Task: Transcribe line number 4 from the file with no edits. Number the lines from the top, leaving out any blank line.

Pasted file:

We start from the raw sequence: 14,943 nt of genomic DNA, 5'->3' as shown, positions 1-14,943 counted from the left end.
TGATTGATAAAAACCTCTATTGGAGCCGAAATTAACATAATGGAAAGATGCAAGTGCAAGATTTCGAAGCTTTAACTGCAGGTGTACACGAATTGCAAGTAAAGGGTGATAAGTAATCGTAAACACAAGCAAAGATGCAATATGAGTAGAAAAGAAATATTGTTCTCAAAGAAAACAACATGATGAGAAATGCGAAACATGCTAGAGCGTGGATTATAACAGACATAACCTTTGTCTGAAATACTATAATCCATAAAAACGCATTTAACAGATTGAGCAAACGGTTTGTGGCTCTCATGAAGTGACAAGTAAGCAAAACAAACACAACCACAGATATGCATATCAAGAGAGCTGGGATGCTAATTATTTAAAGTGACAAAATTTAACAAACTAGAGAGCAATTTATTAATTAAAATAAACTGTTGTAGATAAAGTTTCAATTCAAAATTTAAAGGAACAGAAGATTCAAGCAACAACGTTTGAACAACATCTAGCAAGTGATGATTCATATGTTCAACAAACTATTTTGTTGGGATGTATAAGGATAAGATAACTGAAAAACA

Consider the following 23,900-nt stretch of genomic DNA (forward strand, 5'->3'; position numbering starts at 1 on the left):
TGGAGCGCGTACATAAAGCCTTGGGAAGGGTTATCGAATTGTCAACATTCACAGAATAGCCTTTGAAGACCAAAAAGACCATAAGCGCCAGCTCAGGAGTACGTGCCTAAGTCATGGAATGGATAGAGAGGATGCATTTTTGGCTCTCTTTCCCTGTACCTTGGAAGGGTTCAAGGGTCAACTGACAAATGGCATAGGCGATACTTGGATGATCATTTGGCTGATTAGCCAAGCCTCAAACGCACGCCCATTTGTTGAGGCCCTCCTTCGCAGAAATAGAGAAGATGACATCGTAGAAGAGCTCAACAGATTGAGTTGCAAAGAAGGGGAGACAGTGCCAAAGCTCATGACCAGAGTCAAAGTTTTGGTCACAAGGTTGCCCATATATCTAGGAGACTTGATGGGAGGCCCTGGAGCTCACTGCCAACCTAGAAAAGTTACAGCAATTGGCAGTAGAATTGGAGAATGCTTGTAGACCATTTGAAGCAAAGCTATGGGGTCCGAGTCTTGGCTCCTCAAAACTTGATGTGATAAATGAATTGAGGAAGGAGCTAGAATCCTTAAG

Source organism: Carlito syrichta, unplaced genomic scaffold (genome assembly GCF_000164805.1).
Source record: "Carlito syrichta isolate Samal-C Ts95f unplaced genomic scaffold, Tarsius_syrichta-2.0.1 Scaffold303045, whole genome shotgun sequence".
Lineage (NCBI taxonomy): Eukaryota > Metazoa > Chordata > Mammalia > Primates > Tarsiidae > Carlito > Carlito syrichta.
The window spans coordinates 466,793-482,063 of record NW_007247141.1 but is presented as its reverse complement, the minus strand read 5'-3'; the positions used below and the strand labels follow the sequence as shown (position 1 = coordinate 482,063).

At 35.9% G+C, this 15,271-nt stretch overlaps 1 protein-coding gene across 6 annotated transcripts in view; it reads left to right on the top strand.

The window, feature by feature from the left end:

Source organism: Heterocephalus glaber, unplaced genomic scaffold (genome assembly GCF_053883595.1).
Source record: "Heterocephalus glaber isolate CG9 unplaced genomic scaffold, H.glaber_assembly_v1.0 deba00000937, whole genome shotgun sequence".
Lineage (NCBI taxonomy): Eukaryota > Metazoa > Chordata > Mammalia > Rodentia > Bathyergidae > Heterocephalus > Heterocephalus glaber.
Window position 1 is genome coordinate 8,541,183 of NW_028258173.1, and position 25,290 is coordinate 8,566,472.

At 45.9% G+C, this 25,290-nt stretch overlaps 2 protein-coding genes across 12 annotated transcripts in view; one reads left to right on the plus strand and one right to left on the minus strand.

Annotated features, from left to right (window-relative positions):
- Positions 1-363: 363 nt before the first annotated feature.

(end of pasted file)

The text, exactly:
TGGAGCGCGTACATAAAGCCTTGGGAAGGGTTATCGAATTGTCAACATTCACAGAATAGCCTTTGAAGACCAAAAAGACCATAAGCGCCAGCTCAGGAGTACGTGCCTAAGTCATGGAATGGATAGAGAGGATGCATTTTTGGCTCTCTTTCCCTGTACCTTGGAAGGGTTCAAGGGTCAACTGACAAATGGCATAGGCGATACTTGGATGATCATTTGGCTGATTAGCCAAGCCTCAAACGCACGCCCATTTGTTGAGGCCCTCCTTCGCAGAAATAGAGAAGATGACATCGTAGAAGAGCTCAACAGATTGAGTTGCAAAGAAGGGGAGACAGTGCCAAAGCTCATGACCAGAGTCAAAGTTTTGGTCACAAGGTTGCCCATATATCTAGGAGACTTGATGGGAGGCCCTGGAGCTCACTGCCAACCTAGAAAAGTTACAGCAATTGGCAGTAGAATTGGAGAATGCTTGTAGACCATTTGAAGCAAAGCTATGGGGTCCGAGTCTTGGCTCCTCAAAACTTGATGTGATAAATGAATTGAGGAAGGAGCTAGAATCCTTAAG